Microbiome and Gut Immunity: Innate Immune Cells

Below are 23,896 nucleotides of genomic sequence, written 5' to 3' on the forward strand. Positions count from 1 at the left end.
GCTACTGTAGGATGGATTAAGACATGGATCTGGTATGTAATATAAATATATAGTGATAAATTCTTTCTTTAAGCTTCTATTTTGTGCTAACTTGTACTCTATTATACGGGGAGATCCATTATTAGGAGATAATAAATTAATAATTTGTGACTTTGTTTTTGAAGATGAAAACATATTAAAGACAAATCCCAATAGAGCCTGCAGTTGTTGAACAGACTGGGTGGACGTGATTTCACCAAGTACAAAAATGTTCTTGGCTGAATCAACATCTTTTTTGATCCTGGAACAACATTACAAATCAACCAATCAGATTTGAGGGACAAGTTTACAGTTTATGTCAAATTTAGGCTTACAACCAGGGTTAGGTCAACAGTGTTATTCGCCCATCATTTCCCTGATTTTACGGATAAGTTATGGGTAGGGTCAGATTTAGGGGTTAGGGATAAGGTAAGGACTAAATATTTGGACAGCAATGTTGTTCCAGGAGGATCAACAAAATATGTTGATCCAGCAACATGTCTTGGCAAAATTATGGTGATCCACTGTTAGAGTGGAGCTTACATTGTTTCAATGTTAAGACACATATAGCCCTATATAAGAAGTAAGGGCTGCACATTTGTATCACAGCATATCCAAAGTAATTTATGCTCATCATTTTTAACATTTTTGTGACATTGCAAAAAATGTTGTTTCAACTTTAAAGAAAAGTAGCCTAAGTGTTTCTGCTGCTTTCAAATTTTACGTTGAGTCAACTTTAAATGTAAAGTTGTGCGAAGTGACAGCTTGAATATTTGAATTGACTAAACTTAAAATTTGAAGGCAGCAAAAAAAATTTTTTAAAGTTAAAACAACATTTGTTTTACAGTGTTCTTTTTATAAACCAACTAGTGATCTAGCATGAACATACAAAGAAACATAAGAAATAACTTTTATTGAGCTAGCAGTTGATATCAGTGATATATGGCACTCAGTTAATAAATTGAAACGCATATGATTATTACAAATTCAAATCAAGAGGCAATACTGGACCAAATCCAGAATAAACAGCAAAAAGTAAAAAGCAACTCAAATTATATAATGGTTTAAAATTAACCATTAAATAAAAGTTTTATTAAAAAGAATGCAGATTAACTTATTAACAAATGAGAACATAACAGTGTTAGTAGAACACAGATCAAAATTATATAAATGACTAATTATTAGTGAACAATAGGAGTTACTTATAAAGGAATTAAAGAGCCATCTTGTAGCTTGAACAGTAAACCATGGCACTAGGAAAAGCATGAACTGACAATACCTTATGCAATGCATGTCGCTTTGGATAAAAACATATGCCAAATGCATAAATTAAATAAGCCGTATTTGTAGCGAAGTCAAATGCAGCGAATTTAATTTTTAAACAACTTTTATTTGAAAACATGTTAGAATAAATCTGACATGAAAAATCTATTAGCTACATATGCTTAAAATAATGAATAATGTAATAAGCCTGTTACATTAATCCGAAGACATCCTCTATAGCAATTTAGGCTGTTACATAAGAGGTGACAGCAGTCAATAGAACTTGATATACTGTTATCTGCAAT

The innate immune system not only serves as a first line of defense against infections with pathogenic microorganisms but also plays an important role in the balanced interplay with the intestinal microbiota. Distinct subsets of innate immune cells such as macrophages, dendritic cells, granulocytes, mast cells, and innate lymphoid cells are found spread throughout the intestinal tissue as well as organized in tissue-specific lymphoid structures. These cells constantly survey the intestinal tissue for the presence of live microbes to prevent the spread of invading microbes and fine-tune the intestinal barrier. Specifically, metabolites from the commensal microbiota such as short-chain fatty acids have been identified to maintain tolerogenic conditions in the intestine, e.g., promoting regulatory T cells and down-modulating pro-inflammatory signaling pathways. In turn, aberrant recognition and handling of commensal microbes by the innate immune system or the excessive immune activation after pathogen sensing have been demonstrated to promote inflammatory conditions such as inflammatory bowel diseases in the intestine. Hence, the detailed understanding of the interplay between the microbiota and innate immune system may enable novel therapeutic interventions to promote human health and, specifically, to prevent auto-inflammatory diseases.
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